Preferably, the spacer is capable of forming hydrogen bridges or ether linkages with the cellulose molecules. Chemical groups which allow for the formation of such bridges are hydrophilic groups such as carboxyl, carbonyl and hydroxide groups.

Examples of suitable spacers are polyethylene glycols, polyvinyl alcohols and polyacrylates, particularly as the sodium salt.

The amount of spacer used will vary according to the nature of the spacer. Typically, the amount of spacer used is 0.5% to 2% (m/m) based on the cellulose.

The spacer can be added during the alkaline treatment or before, e.g. to the dissolving pulp and before drying.

DESCRIPTION OF EMBODIMENTS

In many methods of producing alkali cellulose, hemi-cellulose is extracted or removed from the cellulose fibres leading to collapse of the holes or spaces created and hence collapse of the fibres on to themselves. This invention provides a method of reducing this tendency by introducing a spacer in the holes or spaces left by the extracted or removed hemi-cellulose. Thus, this invention relates to pulp reactivity enhancement and has particular application in the following methods.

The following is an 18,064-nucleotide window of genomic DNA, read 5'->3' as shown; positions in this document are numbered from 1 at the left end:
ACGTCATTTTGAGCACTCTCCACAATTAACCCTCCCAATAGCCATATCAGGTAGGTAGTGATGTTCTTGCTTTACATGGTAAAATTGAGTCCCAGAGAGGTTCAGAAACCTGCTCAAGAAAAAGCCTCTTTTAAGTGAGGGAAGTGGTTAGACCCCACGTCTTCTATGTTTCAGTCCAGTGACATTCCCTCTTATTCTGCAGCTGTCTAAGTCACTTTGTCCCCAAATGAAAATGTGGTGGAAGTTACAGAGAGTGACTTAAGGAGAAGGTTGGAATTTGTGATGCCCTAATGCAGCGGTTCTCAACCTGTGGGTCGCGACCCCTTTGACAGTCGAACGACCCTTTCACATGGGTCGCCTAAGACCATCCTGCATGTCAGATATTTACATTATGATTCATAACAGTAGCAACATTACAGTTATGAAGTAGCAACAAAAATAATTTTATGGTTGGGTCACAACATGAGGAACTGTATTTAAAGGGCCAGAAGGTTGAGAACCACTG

A) Normal Dissolving Pulp—Non-Activated

A.1) 96—Alpha Pulp for Viscose Filaments

The special requirements of the viscose filament process, i.e. low hemi-cellulose levels in steeping and therefore also in the AC for xanthation, necessitate the use of high purity cellulose (dissolving) pulps, for example, a 96-alpha dissolving pulp from a sulphite process. In order to achieve such a high alpha grade of 96%, the Eo stage of the bleaching sequence must use a sodium hydroxide concentration in the range of 8-9% (compared to 1-3.5% for 90-92-alpha pulps), in order to be able to extract sufficient hemi-cellulose with the aqueous sodium hydroxide to achieve a high alpha-level.